I once went to an early Tea Party rally in DC out of curiosity and saw much of this lunacy described. It was the final cap on my opinion of who represent the closest political allies to libertarians (which I currently consider to be the moderate Left)

I want small government because it is more consistent in fostering an environment of high personal and economic freedom. These people want small government only in the sense that they want to cut out the parts of big government that they don't want. Sure it might be on net smaller, but they are still in favor of state interference in the lives of people. I don't support that, which get me called a "Hippy" but the Right. (The Left calls me a "Fascist" for supporting economic freedom, regardless of my pro-drug legalization, anit-war, pro-gay rights, and pro-open borders positions)

However the article has flaws, stereotypes, and myths which I think undermine the other parts that are good analysis. Regardless, the real question is, where do we go from here?

TheAlmightyNarf said...

I'm certainly no friend of the Republican party and much less so of anything affiliated with the Tea Party. I've said before that the party is on the verge of collapse right now with the seemingly incompatibility of the radical fringe with moderate conservatism... and good riddance to it when it goes. That said, I'm far from convinced that they're any worse than the Democratic party. Or have we already forgotten the fringe radicals the Democrats were more than happy to welcome in the late 60s and early 70s?

Also, the idea that the US is not in the middle of a potentially catastrophic budget crisis is completely absurd. Our country's debt is growing exponentially. The Republican party did not make that up... they're using that fact for political gain, sure. But, so are the Democrats.

Smashmatt202 said...

We all knew this, but it's nice to have someone on the inside say it, and actually admit it.

Ryan said...

@Dan, I can't speak for all liberals, but I don't think you're a fascist, but I do think that many so-called libertarians support a lot more government control of society than they think they do (witness my "libertarian" relatives who say they "can't support" the "gay lifestyle"), and I also think that ALL libertarians are confused about or willfully blind to the power that unchecked corporatism would wield in the unregulated, tax-free environment they support. I tend to think of libertarians as perpetual teenagers who want freedom but need structure (whoah, now *I'm* a fascist...)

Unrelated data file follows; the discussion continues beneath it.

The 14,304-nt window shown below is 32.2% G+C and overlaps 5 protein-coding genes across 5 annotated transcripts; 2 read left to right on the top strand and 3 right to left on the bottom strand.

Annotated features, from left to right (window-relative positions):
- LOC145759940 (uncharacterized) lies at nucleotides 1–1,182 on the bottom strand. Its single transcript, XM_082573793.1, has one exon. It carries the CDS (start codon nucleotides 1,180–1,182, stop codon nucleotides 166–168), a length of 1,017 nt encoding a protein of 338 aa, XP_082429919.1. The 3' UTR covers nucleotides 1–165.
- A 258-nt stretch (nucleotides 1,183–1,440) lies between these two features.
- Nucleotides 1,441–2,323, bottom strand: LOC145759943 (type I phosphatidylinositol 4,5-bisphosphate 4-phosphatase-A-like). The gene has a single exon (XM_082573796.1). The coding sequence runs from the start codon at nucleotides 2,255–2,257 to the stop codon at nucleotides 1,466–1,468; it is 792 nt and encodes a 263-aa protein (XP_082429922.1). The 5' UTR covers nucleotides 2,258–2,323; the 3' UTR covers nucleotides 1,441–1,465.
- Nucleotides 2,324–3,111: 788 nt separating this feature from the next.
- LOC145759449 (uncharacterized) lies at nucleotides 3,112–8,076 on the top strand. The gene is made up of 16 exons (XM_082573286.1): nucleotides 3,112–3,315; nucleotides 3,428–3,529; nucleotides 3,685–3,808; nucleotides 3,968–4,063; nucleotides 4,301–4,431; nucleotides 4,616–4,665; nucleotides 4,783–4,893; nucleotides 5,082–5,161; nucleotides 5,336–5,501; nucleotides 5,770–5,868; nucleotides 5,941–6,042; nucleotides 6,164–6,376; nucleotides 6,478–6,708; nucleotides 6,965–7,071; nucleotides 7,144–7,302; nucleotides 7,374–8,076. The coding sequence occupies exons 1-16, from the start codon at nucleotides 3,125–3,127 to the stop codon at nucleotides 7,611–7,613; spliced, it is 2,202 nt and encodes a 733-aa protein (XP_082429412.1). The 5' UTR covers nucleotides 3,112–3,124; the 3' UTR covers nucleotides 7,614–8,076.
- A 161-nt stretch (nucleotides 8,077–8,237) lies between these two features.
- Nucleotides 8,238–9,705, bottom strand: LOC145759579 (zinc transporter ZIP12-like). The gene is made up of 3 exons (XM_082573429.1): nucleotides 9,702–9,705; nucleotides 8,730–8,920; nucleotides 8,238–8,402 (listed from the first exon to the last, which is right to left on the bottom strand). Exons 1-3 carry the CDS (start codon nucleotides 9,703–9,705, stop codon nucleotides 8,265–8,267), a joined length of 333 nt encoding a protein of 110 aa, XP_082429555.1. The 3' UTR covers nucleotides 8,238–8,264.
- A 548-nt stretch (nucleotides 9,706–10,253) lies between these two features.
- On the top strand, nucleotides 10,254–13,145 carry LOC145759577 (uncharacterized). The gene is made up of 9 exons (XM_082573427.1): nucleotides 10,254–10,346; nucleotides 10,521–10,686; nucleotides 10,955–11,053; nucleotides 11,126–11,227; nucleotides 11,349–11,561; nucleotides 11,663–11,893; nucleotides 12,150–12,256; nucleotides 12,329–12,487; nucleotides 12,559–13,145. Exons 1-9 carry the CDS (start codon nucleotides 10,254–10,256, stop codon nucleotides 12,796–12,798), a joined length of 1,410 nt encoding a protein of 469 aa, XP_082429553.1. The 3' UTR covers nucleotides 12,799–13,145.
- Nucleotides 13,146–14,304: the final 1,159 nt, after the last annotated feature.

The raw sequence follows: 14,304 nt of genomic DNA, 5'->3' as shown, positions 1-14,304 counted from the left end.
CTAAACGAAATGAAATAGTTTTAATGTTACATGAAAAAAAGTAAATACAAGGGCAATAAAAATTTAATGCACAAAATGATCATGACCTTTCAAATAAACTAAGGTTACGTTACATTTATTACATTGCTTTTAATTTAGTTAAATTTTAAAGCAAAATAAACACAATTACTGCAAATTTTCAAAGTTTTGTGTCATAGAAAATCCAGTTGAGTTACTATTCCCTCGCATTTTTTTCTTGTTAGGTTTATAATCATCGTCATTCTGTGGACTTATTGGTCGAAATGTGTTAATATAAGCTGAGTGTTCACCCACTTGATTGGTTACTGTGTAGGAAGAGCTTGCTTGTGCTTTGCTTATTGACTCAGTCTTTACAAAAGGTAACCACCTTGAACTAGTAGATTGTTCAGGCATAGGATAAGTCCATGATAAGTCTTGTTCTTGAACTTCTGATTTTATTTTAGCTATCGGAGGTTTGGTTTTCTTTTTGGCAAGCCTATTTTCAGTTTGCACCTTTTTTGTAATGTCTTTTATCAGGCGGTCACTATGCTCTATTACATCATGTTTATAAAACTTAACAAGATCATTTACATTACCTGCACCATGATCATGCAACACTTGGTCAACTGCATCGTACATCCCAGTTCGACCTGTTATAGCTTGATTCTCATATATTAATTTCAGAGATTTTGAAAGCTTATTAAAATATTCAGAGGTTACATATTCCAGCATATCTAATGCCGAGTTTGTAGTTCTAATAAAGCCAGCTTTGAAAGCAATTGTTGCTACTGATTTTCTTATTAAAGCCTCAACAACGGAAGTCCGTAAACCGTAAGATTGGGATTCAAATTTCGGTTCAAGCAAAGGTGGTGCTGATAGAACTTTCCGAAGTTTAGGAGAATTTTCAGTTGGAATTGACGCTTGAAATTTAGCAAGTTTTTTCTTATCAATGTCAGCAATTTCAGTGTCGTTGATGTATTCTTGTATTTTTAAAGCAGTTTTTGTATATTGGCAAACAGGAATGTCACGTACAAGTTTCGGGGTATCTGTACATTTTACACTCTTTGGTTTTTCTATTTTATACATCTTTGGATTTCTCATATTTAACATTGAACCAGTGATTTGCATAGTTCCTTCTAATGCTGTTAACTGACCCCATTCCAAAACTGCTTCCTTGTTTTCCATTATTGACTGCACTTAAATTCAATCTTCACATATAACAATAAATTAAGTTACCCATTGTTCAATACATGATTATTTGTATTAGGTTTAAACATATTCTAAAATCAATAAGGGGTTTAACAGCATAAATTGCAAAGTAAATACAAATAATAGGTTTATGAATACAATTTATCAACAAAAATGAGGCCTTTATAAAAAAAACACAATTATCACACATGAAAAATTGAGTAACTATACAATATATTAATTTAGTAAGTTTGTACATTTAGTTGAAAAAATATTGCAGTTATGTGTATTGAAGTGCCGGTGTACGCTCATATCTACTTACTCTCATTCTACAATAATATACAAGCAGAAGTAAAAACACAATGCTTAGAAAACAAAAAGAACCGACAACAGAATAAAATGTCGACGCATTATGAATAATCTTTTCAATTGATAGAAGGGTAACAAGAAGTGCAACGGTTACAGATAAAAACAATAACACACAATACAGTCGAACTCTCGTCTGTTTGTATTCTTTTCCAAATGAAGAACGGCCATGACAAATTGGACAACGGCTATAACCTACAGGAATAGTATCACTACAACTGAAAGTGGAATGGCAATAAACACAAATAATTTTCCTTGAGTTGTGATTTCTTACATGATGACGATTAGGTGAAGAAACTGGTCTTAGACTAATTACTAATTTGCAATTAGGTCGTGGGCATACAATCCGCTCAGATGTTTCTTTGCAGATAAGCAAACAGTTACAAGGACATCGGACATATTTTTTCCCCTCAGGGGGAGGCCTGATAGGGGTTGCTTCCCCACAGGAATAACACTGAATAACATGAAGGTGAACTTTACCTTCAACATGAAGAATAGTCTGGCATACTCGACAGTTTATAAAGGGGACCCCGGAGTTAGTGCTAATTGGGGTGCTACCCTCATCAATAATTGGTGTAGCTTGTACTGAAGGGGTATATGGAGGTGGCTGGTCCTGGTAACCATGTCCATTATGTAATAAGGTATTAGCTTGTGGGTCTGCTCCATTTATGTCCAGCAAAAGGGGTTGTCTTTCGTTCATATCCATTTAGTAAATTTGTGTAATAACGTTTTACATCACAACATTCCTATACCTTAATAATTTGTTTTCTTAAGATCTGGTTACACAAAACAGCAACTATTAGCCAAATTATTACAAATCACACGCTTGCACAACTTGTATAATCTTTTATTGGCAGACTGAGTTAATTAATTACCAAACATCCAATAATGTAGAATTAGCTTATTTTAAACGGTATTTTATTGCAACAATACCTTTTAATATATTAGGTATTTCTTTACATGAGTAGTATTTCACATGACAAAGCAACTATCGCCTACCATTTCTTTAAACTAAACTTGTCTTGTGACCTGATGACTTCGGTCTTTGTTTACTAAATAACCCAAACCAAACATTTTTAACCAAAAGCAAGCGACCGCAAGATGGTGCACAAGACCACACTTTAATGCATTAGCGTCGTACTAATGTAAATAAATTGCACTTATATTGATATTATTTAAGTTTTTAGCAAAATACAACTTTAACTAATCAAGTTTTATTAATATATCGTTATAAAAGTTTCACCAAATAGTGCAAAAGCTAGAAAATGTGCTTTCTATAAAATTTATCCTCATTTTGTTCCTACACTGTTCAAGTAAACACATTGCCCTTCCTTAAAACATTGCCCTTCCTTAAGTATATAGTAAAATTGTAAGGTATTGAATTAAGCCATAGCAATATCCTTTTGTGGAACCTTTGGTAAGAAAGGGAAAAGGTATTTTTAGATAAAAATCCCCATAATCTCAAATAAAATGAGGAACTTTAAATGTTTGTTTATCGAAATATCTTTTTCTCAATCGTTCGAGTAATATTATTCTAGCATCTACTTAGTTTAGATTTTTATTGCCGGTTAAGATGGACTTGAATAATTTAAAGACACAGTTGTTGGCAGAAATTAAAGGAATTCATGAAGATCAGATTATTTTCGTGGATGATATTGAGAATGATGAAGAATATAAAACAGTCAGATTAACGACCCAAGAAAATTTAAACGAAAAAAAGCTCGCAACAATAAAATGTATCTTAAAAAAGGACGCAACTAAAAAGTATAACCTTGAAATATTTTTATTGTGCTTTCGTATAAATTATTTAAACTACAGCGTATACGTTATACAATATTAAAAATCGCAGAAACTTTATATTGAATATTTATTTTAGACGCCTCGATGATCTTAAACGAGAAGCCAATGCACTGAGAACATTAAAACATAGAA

@Narf, the Democratic party of the 1960s isn't a relevant point of comparison, since none of them currently hold office, but it's important to remember when you cite that group that although the radical fringe was really flipping batty, that fringe was reacting to some very problems with civil rights, class inequalty, and an illegal war that killed 55 thousand Americans and millions of Vietnamese, Cambodians, and Laotians for reasons that, from my perspective, cannot be made to look defensible. You also need to remember that during that same time period, the Republican party was headed up by Richard Nixon, who was pretty obviously worse than any of them despite being (by today's standards) a flaming liberal on domestic policy.

I think the phrase "catastrophic budget crisis" is also problematic. We definitely have a budget problem, but words like "catastrophe", "emergency", etc. are the reason the problem persists, since the only people who use words like that are people who want to scare the public so that their irrelevant or irresponsible policy ideas will get through congress. If we were serious about the budget/entitlement reform, we would 1) Raise the marginal income tax rate to 40% in the $250k - $1m range, and raise it to 50% after that, 2) tax capital gains, including hedge funds, only once, as income, 3) Cut payroll taxes on the bottom 50%, 4) Stop subsidizing oil, private jets, corn, etc., 5) Eliminate the cap on social security taxes, and stop paying out social security benefits to rich peoiple, 6)Cut the military budget in half, and 7) Implement Medicare for All and take the burden off of small business owners. Problem solved, more or less (there's actually a widget on the internet somewhere where you can do this for yourself - it balances the budget over 15 years or so, if I remember right).

The reason that doesn't happen is that we're still dealing with the Plutocratic Party and its army of cultural ideologues. And it makes me sad.

Dan Carvajal said...

@Ryan, Here's the thing, I totally agree that some people defend what they think is the free market but support many forms of corporatism. They miss the other side of corporatism, the benefits that the government gives to corporations, subsides, tariffs, and other protections. The way our tax code and other incentive systems set up, creates these large corporations and stifles competition. Under a fully free market you'd get less corporate power not more because you get rid of the system that sustains them (the entire Medical industry is a racket like this). Libertarianism isn't just discussions of economic freedom, there is a whole hippy group that is fighting to end government farm subsides to corporations so that they can go back to natural farming. As for your relatives, I don't know what they mean by "support" but I live under the adage, "Live and let live." So long as you don't harm someone else, who am I to try and control how you live, that's tolerance. Support is a difference concept though which may be where they're coming from